What are EU Treaty Rights?
EU Treaty Rights allow for freedom of movement within member states of the European Union. Individuals within the EEA are entitled to move to Ireland freely, along with their family members.
Generally, freedom of movement is derived from a qualifying person’s involvement in the economic activity of the host country. Such activities include employment, self-employment, study and residency on the basis of financial capabilities.
Visa-free travel and freedom of movement is generally permitted for up to three months. To stay longer than three months, you must be exercising a treaty right.
As an EEA national, you do not need to register at an immigration office when you arrive in Ireland. This means that you do not need a residence card to legally live in the State. If you want to have a record of your residence in Ireland, you can register with the embassy of your country in Ireland.
EU Treaty Rights in Ireland for Family Members
EU Treaty Rights allow certain family members of a qualifying member to join them in the country in which they are exercising their treaty rights. For the purposes of EU Treaty Rights, family members fall into two different categories: Qualifying Family Members and Permitted Family Members.
Qualifying members include:
- Spouse or civil partner
- Direct descendants aged under 21 of the qualifying person or of their spouse/civil partner
- Direct ancestors of the qualifying person or of their spouse or civil partner
Permitted family members include:
- Family members who are dependents or members of the household of the qualifying person or the family member requires long-term personal care from the qualifying person because of serious health problems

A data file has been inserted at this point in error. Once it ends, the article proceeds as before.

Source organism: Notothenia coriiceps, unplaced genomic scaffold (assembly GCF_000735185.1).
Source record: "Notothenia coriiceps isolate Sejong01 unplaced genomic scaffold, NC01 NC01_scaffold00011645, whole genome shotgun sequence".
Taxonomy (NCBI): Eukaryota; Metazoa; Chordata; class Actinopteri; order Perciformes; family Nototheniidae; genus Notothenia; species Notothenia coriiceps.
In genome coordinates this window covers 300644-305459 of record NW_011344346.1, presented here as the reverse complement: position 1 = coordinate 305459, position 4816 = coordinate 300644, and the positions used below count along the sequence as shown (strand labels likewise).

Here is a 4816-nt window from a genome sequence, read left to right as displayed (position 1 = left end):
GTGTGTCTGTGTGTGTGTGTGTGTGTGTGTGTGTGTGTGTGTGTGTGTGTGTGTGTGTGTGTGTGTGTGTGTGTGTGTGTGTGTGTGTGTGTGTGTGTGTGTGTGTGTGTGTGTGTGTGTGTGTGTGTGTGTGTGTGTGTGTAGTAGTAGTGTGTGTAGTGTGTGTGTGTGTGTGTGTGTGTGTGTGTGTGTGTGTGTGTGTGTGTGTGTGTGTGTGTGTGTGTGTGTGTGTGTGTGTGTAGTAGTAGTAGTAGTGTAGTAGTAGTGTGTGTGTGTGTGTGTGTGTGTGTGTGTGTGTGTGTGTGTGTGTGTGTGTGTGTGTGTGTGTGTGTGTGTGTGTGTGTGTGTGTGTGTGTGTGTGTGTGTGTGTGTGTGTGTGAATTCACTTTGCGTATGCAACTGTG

- A partner with whom the EU citizen has a durable relationship if at least two years
Can my Non-EEA Family Member Join Me Through EU Treaty Rights?
Yes, it is possible for non-EEA family members to apply for Irish residency through EU Treaty Rights. A non-EEA national will need to apply for a residence card when they join you in Ireland. They may also need to apply for an entry visa before they travel to Ireland, depending on which country they are a national of.
- Non-EEA national qualifying family members will need to complete application form EUTR1
- Non-EEA national permitted family members will need to complete application form EUTR1A
Each application for a residence card requires supporting documentation to prove the relationship of the applicant to the EEA national. Documentation will also need to be submitted to prove that the EEA national is exercising their free movement rights in the State.
Non-EEA family members will also need to register with immigration in order to receive a registration certificate known as the Irish Residence Permit (IRP). Family members of EEA nationals do not need to pay the fee for an IRP.
What are the Requirements for De Facto Partners?
As alluded to, de facto partners of EEA nationals can apply for residency in Ireland through EU Treaty Rights as a permitted family member of the EEA national. They will need to complete Form EU1A.
To be classed as a de facto partner, the following conditions must be met:
- The parties have been living together in a durable relationship for at least two years
- The parties intend to live together permanently
- The parties are not related by blood
- Any previous marriage or civil partnership has permanently broken down
How do I Apply for an Irish Residence Permit?
Certain family members of EEA nationals will need to register at an immigration office when they arrive in Ireland. Registering in this way is known as permission to reside in the State. If your registration is successful, you will receive an Irish Residence Permit
In Dublin, you will need to register at Burgh Quay Registration Office. Outside of Dublin, you will need to apply at your regional registration office or the local Garda District Headquarters. Typically, you will need to book an appointment online.
You should bring important documents and information with you to your appointment. If you are applying as a family member of a person exercising their rights under EU Treaty Rights, you will not usually need to pay for your Irish Residence Permit.
Do Applications Need to be Made for Children?
An EU citizen with non-EEA national minor children must submit an application form on behalf of the child if they will be staying in Ireland for longer than three months.
Application form EUTR1 must be submitted for each child for permission for the child to reside in the State as the child of an EU national.